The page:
It was on a very cold winter’s day that the Indian man sat on the platform. He thought of the centuries of racism and the unfair treatment of coloured people by the whites. Eventually, he soldiered on in the fight for the civil rights of Muslims and Hindus in South Africa. Years later, he was instrumental in freeing India from British colonial rule. Who was he? He was none other than Mohandas Karamchand Gandhi.
I imagine it must have been a bitter day for the British Empire when it had to give up India, the jewel of its crown. For nearly a hundred years, the British had helped themselves to the riches and resources of India. Lording over the Indians until Gandhi achieved independence for the nation.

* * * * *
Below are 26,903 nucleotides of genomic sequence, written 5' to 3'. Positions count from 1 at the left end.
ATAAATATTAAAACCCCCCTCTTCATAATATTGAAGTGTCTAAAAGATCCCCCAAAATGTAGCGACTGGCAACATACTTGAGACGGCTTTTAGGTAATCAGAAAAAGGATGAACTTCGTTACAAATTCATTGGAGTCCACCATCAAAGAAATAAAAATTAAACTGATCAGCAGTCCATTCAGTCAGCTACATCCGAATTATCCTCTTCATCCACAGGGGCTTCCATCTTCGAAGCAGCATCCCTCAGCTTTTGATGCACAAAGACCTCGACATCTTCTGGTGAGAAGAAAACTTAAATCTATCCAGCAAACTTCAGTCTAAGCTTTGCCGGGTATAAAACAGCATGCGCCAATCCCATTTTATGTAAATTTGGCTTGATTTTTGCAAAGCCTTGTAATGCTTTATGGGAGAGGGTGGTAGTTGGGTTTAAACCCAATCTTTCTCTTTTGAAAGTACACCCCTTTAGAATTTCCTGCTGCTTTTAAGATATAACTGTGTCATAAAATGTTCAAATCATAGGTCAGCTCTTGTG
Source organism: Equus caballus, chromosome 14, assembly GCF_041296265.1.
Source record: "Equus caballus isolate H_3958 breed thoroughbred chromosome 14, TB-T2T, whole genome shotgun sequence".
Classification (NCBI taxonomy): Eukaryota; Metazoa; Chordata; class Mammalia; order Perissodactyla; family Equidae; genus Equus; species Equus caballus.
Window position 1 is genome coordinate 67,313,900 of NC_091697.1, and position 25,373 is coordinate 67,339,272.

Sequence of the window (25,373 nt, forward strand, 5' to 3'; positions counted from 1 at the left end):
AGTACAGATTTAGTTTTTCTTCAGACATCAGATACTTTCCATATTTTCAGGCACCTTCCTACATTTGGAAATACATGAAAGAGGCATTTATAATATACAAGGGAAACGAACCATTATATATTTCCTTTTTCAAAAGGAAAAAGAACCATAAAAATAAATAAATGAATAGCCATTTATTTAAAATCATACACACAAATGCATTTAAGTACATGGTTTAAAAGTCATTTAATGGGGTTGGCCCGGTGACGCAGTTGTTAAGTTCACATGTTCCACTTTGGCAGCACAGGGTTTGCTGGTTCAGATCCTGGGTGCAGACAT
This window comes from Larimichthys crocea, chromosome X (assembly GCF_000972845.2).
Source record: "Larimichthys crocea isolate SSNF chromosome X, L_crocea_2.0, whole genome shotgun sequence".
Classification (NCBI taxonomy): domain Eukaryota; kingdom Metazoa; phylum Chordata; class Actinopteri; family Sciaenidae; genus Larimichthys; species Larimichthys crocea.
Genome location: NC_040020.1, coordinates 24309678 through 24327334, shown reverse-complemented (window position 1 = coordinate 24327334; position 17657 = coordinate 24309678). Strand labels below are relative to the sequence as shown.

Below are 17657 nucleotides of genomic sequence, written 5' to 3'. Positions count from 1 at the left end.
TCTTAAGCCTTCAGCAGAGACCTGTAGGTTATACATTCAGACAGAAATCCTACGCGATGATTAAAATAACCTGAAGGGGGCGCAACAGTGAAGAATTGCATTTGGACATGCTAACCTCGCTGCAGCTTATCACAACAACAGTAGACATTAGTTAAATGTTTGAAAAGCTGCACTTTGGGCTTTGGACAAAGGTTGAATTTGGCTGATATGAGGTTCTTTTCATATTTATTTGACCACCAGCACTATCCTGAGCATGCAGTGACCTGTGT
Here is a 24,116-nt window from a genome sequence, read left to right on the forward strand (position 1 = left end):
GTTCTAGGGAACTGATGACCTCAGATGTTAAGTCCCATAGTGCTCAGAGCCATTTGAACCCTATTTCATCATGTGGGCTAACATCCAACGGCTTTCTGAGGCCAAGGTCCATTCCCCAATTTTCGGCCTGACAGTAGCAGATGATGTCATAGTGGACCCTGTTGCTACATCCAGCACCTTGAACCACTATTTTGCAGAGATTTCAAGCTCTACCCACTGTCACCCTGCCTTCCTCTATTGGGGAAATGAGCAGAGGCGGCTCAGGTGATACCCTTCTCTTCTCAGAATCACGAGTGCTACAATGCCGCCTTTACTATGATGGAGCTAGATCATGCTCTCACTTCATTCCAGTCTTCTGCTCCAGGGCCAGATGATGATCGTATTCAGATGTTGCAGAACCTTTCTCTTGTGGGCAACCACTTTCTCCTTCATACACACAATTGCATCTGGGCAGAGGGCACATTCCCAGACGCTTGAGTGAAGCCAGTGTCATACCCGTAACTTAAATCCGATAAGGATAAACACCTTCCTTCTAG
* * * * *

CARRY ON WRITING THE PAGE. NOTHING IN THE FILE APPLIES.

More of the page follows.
Best of all, Gandhi has the railway official to thank – yes, the fellow who threw him out of a train! Had he not been mistreated that fateful day, he might simply have practised law quietly in South Africa, thousands of miles away from India. It was that defining incident that had led to Gandhi’s championing of non-violent civil disobedience which brought India her freedom in 1947. An event that also triggered the achievement of national independence by other countries under British rule, Malaysia included.